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2010-09-02 16:55:19
Pathophysiology Cell Injury Aging Death Chapter Test

Notes for first lecture on Cell Injury, Aging, and Death
Show Answers:

  1. Define Etiology
    The Cause
  2. Define Pathogenesis
    The Development
  3. Define Clinical Manifestations
    The Symptoms
  4. Define Inherited
  5. Define Congenital
    Born with it
  6. Define Metabolic
    Screwed up chemical reactions
  7. Define Degenerative
    tissues/organs progressively degrate over time
  8. Define Neoplastic
    abnormal growth of cells
  9. Define Immunologic
    dealing with the immune system
  10. Define Infectious
    invastion of virus, bacteria, or parasite
  11. Define Physical Agent-Induced
    like altitude, wetness, radiation, lightning, fire
  12. Define Nutritional Deficiency
    nutrients not available
  13. Define Iatrogenic
    due to medical intervention
  14. Define Psychogenic
    mental or emotional connection
  15. Define Idiopathic
    unknown cause
  16. Name Intrinsic Etiologic Factors
    • Inherited
    • Congenital
    • Metabolic
    • Degenerative
    • Neoplastic
    • Immunologic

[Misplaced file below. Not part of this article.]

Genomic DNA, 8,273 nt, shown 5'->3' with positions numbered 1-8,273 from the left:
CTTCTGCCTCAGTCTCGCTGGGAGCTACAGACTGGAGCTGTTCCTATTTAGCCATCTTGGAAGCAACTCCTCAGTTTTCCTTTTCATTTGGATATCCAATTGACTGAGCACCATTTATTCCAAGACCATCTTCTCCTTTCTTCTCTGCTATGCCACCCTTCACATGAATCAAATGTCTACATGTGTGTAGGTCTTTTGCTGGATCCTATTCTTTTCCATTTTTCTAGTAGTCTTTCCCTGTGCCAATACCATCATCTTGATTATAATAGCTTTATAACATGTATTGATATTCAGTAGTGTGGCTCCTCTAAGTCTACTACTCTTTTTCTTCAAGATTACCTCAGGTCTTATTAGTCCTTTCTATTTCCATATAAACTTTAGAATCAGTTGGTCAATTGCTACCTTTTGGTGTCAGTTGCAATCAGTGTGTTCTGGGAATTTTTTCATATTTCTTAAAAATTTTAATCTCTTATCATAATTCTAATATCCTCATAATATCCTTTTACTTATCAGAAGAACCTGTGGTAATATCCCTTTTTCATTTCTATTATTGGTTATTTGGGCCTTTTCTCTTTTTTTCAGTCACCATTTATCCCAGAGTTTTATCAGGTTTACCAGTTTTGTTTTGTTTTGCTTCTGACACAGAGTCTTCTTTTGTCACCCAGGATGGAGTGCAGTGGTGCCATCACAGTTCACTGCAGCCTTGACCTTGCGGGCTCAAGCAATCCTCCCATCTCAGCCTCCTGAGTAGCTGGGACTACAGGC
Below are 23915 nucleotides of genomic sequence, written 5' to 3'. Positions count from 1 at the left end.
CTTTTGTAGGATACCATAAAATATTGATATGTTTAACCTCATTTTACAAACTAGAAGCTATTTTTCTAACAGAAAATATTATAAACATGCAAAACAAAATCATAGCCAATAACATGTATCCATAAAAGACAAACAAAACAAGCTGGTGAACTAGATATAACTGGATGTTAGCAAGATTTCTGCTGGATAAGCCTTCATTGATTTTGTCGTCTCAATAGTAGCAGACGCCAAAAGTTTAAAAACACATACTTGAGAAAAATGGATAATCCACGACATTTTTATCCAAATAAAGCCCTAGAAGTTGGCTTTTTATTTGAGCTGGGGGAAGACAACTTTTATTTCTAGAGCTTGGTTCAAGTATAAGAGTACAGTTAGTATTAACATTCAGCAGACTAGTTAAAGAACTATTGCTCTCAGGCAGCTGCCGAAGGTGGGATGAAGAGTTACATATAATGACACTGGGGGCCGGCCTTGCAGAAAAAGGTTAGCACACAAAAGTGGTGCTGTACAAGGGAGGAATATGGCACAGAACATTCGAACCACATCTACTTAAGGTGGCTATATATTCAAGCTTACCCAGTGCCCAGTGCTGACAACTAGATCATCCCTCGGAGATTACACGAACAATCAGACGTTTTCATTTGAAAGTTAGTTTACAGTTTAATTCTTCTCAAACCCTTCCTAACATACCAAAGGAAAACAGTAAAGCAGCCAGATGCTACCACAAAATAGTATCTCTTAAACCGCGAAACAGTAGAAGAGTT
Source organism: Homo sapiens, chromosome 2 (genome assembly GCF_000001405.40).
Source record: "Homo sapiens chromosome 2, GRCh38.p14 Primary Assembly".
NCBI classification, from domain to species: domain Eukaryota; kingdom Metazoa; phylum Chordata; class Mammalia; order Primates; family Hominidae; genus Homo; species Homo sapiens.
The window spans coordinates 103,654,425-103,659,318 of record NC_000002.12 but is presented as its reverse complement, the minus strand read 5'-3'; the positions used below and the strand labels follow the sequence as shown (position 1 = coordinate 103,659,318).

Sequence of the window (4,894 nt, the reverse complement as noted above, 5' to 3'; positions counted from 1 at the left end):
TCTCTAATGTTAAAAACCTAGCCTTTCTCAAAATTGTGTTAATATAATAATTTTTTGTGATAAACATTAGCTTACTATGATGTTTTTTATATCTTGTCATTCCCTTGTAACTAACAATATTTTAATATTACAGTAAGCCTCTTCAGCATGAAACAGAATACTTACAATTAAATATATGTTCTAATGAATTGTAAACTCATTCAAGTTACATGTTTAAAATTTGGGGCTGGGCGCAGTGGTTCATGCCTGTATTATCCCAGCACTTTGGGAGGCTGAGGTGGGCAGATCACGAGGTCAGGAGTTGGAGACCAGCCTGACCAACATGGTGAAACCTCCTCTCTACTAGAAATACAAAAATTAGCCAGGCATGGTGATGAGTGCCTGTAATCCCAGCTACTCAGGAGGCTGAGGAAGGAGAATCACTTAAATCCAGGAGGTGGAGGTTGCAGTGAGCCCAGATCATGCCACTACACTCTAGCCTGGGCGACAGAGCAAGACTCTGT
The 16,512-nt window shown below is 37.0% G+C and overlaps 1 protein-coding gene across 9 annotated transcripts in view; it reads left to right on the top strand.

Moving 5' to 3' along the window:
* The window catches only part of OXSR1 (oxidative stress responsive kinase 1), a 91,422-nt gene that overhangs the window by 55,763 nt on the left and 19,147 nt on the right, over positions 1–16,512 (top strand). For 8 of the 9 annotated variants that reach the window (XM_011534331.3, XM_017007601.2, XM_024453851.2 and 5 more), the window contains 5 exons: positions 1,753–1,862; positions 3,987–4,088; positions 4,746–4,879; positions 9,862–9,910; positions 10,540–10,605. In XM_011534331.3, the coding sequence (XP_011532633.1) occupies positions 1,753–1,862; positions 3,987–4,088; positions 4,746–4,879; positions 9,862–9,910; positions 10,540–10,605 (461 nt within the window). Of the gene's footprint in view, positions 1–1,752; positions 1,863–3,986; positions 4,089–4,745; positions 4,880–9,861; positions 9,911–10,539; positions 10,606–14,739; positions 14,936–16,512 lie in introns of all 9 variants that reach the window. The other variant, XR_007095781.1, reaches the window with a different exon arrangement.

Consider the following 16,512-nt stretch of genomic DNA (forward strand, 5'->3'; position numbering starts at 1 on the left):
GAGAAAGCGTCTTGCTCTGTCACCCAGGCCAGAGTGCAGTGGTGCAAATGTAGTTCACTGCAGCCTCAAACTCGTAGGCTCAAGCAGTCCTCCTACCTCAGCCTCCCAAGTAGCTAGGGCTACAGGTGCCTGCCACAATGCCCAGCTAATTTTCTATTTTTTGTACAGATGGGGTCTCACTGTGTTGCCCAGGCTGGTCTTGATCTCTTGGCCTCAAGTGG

• Nutritional Deficiency
    • Psychogenic
  17. Name Inanimate Extrinisic Etiological Factors
    • Physical Agent Induced:
    • Force
    • Temperature
    • Humidity
    • Radiation
    • Electricity
    • Chemicals
  18. Name Animate Extrinisic Etiologic Factors
    • Infectious:
    • Pathogenic organisms
    • Viruses
    • Bacteria
    • Fungi
    • Protozoa
    • Insects
    • Worms
  19. Define Ischemia
    Poor Perfusion or intterrupted blood flow
  20. Describe what happens during Hypoxic Injury
    Lack of oxygen --> ATP deficit --> decrease in ion pump activity --> Na and water accumulate in the cytosol and in organelles --> anaerobic respiration --> acidification --> enzyme dysfunction due to abnormal pH
  21. Describe what happens during Reperfusion Injury
    Ca 2+ ions suddenly become available --> enter cells and activate destructive enzymes that target lipids --> cell contents spill --> local immune cells activated --> Chemokines are released from immune cells --> Neutrophils arrive and release reactive oxygen species --> Inflammation
  22. Define Nutritional Injury
    Lack of essential vitamins and minerals prevents cell funcion and cell division
  23. Define Infectious Injury
    Bacterial enzymes damage host connective tissue and plasma membranes --> bacterial exotoxins interfere with host neuromuscular signals --> Bacterial endotoxins cause inflammation
  24. Define Immunologic Injury
    the immune system is activated by chemicals that are associated with injured host cells and/or infective agents
  25. What is the Etiology of Chemical Injury
    • free radicals that damage
    • antimetabolites interfere with DNA synthesis
    • conversion to toxic compounds
  26. What are Physical and Mechanical Injury
    • Extreme cold
    • extreme heat